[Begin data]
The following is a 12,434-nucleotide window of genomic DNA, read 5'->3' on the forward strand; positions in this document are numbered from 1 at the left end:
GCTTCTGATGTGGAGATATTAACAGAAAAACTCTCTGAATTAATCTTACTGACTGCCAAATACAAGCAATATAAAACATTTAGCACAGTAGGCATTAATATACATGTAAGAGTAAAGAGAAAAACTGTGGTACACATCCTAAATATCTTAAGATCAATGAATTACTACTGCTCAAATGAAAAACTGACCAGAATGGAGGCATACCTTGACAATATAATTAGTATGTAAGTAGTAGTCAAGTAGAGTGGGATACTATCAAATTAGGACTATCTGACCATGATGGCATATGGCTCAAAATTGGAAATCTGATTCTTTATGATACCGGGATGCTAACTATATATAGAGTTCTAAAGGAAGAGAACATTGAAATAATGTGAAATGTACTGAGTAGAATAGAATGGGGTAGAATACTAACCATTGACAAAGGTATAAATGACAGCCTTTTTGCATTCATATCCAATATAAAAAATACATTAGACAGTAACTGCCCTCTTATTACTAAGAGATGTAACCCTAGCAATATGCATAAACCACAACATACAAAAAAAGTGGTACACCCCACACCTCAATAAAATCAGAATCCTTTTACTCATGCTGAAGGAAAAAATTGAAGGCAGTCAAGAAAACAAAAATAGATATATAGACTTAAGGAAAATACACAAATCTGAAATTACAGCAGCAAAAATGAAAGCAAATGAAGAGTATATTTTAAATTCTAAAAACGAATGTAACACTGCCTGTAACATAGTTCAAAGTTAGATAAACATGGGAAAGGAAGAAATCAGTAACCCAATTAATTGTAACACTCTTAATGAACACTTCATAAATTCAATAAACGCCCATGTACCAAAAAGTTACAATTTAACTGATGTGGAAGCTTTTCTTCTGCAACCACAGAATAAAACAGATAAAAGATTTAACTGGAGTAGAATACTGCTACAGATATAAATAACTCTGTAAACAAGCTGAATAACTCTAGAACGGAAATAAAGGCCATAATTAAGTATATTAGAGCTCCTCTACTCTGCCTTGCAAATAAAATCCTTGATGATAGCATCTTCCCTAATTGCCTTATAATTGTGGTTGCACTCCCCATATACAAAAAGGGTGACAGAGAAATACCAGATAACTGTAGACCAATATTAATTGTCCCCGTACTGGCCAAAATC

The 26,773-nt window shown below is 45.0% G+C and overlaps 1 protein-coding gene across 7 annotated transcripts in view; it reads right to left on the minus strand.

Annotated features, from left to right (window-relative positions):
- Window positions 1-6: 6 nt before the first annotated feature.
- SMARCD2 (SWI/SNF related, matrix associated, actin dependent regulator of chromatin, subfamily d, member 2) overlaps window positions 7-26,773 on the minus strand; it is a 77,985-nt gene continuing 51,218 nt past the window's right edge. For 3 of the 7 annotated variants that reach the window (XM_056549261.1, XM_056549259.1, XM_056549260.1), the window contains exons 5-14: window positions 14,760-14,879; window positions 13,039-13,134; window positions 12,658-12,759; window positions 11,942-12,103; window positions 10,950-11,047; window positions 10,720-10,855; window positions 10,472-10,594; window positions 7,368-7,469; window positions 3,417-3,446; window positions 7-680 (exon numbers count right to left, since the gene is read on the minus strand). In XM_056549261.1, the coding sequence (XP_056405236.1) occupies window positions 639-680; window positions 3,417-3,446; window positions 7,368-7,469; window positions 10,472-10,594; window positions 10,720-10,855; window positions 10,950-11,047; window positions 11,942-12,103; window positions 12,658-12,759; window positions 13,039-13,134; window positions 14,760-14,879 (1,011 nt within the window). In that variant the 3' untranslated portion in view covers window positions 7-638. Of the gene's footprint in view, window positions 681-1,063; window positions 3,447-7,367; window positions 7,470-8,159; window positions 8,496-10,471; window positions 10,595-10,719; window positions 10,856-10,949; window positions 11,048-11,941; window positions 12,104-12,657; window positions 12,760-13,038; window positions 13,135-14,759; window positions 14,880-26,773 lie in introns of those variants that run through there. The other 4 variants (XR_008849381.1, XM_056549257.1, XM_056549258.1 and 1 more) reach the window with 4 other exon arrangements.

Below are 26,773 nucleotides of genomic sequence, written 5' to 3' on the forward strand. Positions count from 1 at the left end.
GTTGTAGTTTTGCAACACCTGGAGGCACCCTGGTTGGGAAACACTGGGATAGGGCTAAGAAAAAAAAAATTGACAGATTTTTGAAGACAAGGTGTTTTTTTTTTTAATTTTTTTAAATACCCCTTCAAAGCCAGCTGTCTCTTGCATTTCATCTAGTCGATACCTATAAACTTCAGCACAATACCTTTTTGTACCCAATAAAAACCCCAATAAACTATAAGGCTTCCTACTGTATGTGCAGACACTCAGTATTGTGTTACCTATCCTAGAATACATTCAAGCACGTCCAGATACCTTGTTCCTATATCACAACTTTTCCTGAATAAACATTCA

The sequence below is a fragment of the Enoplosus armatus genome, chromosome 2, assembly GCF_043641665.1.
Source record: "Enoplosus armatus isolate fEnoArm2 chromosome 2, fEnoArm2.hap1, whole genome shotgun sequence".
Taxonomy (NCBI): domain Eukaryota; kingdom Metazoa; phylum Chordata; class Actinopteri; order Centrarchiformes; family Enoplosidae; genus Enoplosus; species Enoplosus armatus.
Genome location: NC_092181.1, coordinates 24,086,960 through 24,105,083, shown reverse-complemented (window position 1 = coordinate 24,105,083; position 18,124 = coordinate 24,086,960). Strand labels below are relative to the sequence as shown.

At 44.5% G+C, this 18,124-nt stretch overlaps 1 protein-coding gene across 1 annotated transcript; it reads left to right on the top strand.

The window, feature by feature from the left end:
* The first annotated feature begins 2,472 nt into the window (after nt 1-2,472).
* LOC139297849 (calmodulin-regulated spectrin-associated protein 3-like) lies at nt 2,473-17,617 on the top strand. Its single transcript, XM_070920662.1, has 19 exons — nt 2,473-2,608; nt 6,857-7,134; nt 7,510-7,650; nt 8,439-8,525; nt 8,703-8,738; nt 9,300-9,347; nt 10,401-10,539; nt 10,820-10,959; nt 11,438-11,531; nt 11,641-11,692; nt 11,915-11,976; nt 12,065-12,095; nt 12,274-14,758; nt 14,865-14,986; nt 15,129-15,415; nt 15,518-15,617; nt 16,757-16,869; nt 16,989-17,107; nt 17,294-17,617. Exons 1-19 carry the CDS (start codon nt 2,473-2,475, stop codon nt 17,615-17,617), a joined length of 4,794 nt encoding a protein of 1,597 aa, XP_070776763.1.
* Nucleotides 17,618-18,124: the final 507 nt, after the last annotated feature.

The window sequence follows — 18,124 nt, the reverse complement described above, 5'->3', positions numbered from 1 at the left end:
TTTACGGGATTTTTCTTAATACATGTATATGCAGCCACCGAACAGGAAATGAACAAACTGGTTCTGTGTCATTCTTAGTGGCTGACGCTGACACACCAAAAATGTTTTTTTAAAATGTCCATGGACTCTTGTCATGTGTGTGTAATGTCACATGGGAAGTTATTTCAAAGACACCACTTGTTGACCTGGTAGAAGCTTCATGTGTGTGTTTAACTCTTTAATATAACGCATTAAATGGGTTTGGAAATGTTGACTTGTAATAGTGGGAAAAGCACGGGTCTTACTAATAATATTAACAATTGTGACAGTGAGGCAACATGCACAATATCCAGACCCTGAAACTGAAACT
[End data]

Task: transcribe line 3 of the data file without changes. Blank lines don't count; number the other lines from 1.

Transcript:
The 26,773-nt window shown below is 45.0% G+C and overlaps 1 protein-coding gene across 7 annotated transcripts in view; it reads right to left on the minus strand.